Majority of Americans say religion is losing influence in public life: Pew

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Most American adults say religion is losing influence in public life and many are not happy about it, a new study from the Pew Research Center has found.

The findings of the study, conducted Feb. 13-25 among a nationally representative sample of 12,693 U.S. adults, found that adults, in many ways, yearn for the positive impact traditionally associated with religion. Many, however, including nonreligious Americans, feel what they believe or do not believe puts them in conflict with mainstream culture.

“Overall, there are widespread signs of unease with religion’s trajectory in American life. This dissatisfaction is not just among religious Americans. Rather, many religious and nonreligious Americans say they feel that their religious beliefs put them at odds with mainstream culture, with the people around them, and with the other side of the political spectrum,” Pew researchers Michael RotoloGregory A. Smith and Jonathan Evans wrote.

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The study provides a clear statement from the public on how they want to engage with faith in the public sphere. It comes on the heels of a  recent Infinity Concepts report based on responses from 1,039 Evangelical Protestants, which found that a majority of Evangelicals only agree on just two issues that churches and their leaders should be very involved with in public life — abortion and what is acceptable in public expressions of faith.

Pew researchers found that 80% of U.S. adults say religion’s role in American life is shrinking, which is as high as the sentiment has ever been in previous surveys. Most Americans who say religion’s role is shrinking aren’t happy with religion’s trajectory, and 49% of U.S. adults overall say it’s a bad thing. Another 8% who said they thought religion’s influence is growing called it a good thing. Combined, some 57% of U.S. adults believe the influence of religion in society is a good thing.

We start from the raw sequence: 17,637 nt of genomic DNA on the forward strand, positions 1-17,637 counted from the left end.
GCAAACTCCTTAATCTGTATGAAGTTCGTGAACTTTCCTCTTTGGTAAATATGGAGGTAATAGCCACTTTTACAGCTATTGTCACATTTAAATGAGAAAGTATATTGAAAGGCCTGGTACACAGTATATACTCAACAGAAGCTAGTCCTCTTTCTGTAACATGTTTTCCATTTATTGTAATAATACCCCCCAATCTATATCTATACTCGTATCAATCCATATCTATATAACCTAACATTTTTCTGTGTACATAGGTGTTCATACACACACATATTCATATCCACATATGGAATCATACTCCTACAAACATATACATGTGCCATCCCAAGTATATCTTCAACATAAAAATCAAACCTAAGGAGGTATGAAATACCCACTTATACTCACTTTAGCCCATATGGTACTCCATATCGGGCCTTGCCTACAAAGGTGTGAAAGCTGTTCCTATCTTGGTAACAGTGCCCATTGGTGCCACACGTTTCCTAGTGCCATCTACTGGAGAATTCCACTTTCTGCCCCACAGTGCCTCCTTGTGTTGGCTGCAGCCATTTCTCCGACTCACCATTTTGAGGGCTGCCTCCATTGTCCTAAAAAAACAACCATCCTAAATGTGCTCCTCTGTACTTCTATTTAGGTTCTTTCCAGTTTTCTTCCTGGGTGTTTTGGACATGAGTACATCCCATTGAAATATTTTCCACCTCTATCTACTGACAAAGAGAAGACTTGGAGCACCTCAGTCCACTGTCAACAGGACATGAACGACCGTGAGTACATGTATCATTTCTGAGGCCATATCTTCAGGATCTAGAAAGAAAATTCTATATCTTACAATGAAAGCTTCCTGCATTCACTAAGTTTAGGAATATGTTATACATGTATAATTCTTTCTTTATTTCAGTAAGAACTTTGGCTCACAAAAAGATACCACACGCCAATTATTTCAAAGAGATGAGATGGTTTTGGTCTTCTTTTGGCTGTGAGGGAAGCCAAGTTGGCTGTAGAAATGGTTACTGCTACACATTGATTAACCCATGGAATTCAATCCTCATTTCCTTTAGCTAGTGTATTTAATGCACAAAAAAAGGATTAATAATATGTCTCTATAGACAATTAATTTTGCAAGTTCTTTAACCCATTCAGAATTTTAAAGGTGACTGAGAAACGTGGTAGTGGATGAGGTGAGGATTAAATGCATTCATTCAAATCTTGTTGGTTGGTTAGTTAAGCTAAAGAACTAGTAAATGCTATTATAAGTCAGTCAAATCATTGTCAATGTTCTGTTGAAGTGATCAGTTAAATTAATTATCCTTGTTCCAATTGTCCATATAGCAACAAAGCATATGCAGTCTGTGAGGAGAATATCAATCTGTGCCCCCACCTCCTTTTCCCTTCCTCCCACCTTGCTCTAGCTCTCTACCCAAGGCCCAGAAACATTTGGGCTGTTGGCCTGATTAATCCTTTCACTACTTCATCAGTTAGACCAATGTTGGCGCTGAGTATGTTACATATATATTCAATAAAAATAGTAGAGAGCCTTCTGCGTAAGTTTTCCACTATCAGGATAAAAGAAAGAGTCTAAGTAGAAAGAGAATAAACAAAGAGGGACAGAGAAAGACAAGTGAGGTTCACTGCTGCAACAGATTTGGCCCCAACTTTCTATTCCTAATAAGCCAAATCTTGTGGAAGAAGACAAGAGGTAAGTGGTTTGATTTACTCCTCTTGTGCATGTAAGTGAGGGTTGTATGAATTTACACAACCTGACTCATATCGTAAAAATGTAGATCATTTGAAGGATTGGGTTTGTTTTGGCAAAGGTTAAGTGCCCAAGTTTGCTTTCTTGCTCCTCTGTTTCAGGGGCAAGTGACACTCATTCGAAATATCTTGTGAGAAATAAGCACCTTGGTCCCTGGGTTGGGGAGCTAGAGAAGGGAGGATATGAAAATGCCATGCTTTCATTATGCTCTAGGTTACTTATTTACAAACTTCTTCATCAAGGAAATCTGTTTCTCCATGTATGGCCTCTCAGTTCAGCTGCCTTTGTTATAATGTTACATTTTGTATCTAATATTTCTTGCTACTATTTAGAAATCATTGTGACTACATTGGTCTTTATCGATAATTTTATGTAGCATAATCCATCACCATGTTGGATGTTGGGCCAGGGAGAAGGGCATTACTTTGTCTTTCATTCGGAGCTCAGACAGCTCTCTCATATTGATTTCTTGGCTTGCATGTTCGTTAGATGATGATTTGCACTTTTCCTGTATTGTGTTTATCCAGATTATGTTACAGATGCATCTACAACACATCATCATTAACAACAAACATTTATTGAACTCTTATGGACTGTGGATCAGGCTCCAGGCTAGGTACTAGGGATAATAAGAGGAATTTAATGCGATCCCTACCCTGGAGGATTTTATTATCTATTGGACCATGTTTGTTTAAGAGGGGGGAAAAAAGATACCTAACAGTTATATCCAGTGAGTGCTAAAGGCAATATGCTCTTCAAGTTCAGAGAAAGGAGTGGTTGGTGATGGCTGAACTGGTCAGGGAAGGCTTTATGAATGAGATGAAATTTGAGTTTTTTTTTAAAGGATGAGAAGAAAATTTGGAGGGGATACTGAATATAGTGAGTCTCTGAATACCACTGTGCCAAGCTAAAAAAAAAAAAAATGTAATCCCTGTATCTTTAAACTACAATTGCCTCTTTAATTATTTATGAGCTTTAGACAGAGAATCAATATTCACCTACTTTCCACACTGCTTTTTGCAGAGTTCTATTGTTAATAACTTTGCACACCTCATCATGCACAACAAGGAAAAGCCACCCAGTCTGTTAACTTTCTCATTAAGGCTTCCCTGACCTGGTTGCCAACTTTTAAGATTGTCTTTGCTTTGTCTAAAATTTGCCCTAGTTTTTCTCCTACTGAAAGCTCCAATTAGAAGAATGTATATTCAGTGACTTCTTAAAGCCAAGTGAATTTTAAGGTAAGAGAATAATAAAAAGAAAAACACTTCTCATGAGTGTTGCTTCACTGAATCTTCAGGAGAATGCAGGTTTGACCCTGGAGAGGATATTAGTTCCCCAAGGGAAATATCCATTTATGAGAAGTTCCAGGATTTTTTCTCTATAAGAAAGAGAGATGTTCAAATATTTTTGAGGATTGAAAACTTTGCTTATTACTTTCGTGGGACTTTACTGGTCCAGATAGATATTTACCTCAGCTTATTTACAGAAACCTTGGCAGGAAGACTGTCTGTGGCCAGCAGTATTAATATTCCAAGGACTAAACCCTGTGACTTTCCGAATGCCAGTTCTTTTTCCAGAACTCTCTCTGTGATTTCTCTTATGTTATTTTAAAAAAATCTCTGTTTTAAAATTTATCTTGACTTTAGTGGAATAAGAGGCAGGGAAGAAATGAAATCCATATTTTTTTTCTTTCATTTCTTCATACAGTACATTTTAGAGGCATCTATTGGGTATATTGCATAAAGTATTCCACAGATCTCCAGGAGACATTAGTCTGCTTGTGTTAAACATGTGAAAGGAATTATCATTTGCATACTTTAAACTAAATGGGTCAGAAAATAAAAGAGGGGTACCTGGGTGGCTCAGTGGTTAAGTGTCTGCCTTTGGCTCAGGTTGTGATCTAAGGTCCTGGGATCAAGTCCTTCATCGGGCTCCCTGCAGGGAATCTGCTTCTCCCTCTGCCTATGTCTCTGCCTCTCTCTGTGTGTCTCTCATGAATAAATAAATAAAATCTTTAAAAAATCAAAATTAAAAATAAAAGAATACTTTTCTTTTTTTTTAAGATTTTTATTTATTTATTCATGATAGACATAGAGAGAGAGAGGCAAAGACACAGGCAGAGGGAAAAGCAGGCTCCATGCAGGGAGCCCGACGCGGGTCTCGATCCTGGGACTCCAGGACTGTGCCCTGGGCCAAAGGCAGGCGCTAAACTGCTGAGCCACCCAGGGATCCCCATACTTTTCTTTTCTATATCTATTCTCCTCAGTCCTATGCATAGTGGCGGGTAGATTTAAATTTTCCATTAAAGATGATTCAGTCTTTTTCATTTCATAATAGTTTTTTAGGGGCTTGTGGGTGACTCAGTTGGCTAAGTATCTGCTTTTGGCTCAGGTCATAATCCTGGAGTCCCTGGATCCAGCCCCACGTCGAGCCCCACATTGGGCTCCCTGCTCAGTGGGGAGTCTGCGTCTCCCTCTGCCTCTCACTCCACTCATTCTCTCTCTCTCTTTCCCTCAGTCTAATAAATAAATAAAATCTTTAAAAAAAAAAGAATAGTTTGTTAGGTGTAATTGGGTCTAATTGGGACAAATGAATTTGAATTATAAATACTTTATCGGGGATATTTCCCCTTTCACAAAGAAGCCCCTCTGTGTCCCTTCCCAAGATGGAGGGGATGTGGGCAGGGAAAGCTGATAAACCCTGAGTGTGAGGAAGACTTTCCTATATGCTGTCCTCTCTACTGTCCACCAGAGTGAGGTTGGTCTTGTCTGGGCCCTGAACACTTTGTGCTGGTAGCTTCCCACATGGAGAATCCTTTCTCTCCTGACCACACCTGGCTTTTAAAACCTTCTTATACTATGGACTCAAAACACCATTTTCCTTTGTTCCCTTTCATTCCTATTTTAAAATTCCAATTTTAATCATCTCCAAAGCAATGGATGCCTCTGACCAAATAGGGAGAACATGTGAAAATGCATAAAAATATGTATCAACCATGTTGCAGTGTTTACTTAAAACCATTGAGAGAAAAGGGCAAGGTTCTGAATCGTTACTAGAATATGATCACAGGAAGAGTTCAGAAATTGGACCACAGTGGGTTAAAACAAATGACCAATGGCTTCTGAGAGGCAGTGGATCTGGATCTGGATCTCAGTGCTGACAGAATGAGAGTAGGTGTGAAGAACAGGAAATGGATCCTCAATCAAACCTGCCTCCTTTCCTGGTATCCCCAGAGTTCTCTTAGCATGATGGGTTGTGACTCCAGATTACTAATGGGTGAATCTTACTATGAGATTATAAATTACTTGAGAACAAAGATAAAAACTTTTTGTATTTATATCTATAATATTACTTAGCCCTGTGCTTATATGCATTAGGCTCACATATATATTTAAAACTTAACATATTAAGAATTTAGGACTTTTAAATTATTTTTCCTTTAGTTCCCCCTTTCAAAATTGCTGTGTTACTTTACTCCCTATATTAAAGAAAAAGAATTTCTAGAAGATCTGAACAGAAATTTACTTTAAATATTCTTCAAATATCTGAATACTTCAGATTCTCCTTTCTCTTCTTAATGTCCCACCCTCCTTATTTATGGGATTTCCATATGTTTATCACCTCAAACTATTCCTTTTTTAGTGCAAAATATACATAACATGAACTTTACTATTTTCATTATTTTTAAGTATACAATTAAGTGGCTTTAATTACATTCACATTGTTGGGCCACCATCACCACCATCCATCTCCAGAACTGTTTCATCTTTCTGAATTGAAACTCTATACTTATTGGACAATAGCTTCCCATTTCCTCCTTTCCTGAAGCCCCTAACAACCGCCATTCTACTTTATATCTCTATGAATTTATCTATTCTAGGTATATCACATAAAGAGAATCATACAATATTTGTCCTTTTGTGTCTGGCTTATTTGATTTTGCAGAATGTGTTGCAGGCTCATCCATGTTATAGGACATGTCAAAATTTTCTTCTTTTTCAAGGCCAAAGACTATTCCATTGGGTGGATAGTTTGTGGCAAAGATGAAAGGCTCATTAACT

Many of the key findings of the study highlight the growing unease among American adults with the trajectory of religious influence in the nation.

Some 48% of U.S. adults said there’s “a great deal” of or “some” conflict between their religious beliefs and mainstream American culture, which is an increase from 42% in 2020. Another 29% think of themselves as religious minorities, up from 24% in 2020; and 41% say it is best to avoid discussing religion at all if someone disagrees with you, which is up from 33% in 2019.

Among religiously unaffiliated adults — those who identify, religiously, as atheist, agnostic or “nothing in particular” — some 72% say conservative Christians have gone too far in trying to control religion in the government and public schools, while 63% of Christians say the same about secular liberals.

In discussing the proper role of religion in society, Republicans were found to be more likely than Democrats to support religious influence in both government and public life.

Some 42% of Republicans and Republican-leaning independents, for example, say the Bible should have more influence on U.S. laws than the will of the people when there is a conflict between the Bible and the will of the people. Only 16% of Democrats and Democratic-leaning independents support this position.

While 21% of Republicans and Republican-leaning independents say the federal government should declare Christianity the official religion of the U.S., only 7% of Democrats and Democratic-leaning independents support this.

Still, almost all Americans, or 94%, say it is “very” or “somewhat” important to have a president who personally lives a moral and ethical life. A majority, or 64%, also say it’s important to have a president who stands up for people with their religious beliefs.

Almost half, or 48%, say it's important for the president to have a strong religious belief, while just 37% say it’s important for the president to share their religious beliefs.

While neither former President Donald Trump (4%) or President Joe Biden (13%) are seen as particularly religious, their respective supporters felt they stood up for religious groups.

“Though they don’t think Trump is very religious himself, most Republicans and people in religious groups that tend to favor the Republican Party do think he stands up at least to some extent for people with their religious beliefs. Two-thirds of Republicans and independents who lean toward the GOP (67%) say Trump stands up for people with their religious beliefs ‘a great deal,’ ‘quite a bit’ or ‘some,’” researchers wrote.

“Similarly, 60% of Democrats and Democratic-leaning independents, as well as 73% of Jewish Americans and 60% of black Protestants, say Biden stands up for people with their religious beliefs a great deal, quite a bit or some.”

Contact: Follow Leonardo Blair on Twitter: @leoblair Follow Leonardo Blair on Facebook: LeoBlairChristianPost

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